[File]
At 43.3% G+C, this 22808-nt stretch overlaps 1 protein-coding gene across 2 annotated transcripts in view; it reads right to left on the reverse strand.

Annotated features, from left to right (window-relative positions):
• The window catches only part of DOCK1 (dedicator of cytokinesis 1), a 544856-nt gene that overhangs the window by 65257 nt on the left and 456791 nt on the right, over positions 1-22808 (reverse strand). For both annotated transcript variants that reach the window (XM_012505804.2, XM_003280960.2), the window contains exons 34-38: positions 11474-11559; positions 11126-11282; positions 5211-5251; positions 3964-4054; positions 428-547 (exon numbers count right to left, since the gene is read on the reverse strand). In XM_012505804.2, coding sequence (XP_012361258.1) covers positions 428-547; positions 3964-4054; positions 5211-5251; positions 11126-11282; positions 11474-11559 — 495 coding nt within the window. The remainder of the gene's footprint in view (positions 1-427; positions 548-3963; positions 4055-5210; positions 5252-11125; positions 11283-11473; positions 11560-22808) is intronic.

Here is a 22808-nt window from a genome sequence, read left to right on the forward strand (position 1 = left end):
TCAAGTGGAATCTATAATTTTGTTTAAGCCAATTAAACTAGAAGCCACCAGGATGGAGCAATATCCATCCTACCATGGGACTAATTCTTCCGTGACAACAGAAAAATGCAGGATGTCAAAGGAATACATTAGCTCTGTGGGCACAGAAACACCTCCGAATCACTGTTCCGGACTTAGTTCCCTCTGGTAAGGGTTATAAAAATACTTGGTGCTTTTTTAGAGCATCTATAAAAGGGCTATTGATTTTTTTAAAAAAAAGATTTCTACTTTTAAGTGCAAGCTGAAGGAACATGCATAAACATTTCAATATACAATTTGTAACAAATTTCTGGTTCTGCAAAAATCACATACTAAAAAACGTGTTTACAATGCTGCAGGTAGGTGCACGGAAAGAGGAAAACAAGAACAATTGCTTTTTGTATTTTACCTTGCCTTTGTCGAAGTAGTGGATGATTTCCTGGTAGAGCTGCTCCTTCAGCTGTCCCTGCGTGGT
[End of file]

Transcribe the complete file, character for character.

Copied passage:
At 43.3% G+C, this 22808-nt stretch overlaps 1 protein-coding gene across 2 annotated transcripts in view; it reads right to left on the reverse strand.

Annotated features, from left to right (window-relative positions):
• The window catches only part of DOCK1 (dedicator of cytokinesis 1), a 544856-nt gene that overhangs the window by 65257 nt on the left and 456791 nt on the right, over positions 1-22808 (reverse strand). For both annotated transcript variants that reach the window (XM_012505804.2, XM_003280960.2), the window contains exons 34-38: positions 11474-11559; positions 11126-11282; positions 5211-5251; positions 3964-4054; positions 428-547 (exon numbers count right to left, since the gene is read on the reverse strand). In XM_012505804.2, coding sequence (XP_012361258.1) covers positions 428-547; positions 3964-4054; positions 5211-5251; positions 11126-11282; positions 11474-11559 — 495 coding nt within the window. The remainder of the gene's footprint in view (positions 1-427; positions 548-3963; positions 4055-5210; positions 5252-11125; positions 11283-11473; positions 11560-22808) is intronic.

Here is a 22808-nt window from a genome sequence, read left to right on the forward strand (position 1 = left end):
TCAAGTGGAATCTATAATTTTGTTTAAGCCAATTAAACTAGAAGCCACCAGGATGGAGCAATATCCATCCTACCATGGGACTAATTCTTCCGTGACAACAGAAAAATGCAGGATGTCAAAGGAATACATTAGCTCTGTGGGCACAGAAACACCTCCGAATCACTGTTCCGGACTTAGTTCCCTCTGGTAAGGGTTATAAAAATACTTGGTGCTTTTTTAGAGCATCTATAAAAGGGCTATTGATTTTTTTAAAAAAAAGATTTCTACTTTTAAGTGCAAGCTGAAGGAACATGCATAAACATTTCAATATACAATTTGTAACAAATTTCTGGTTCTGCAAAAATCACATACTAAAAAACGTGTTTACAATGCTGCAGGTAGGTGCACGGAAAGAGGAAAACAAGAACAATTGCTTTTTGTATTTTACCTTGCCTTTGTCGAAGTAGTGGATGATTTCCTGGTAGAGCTGCTCCTTCAGCTGTCCCTGCGTGGT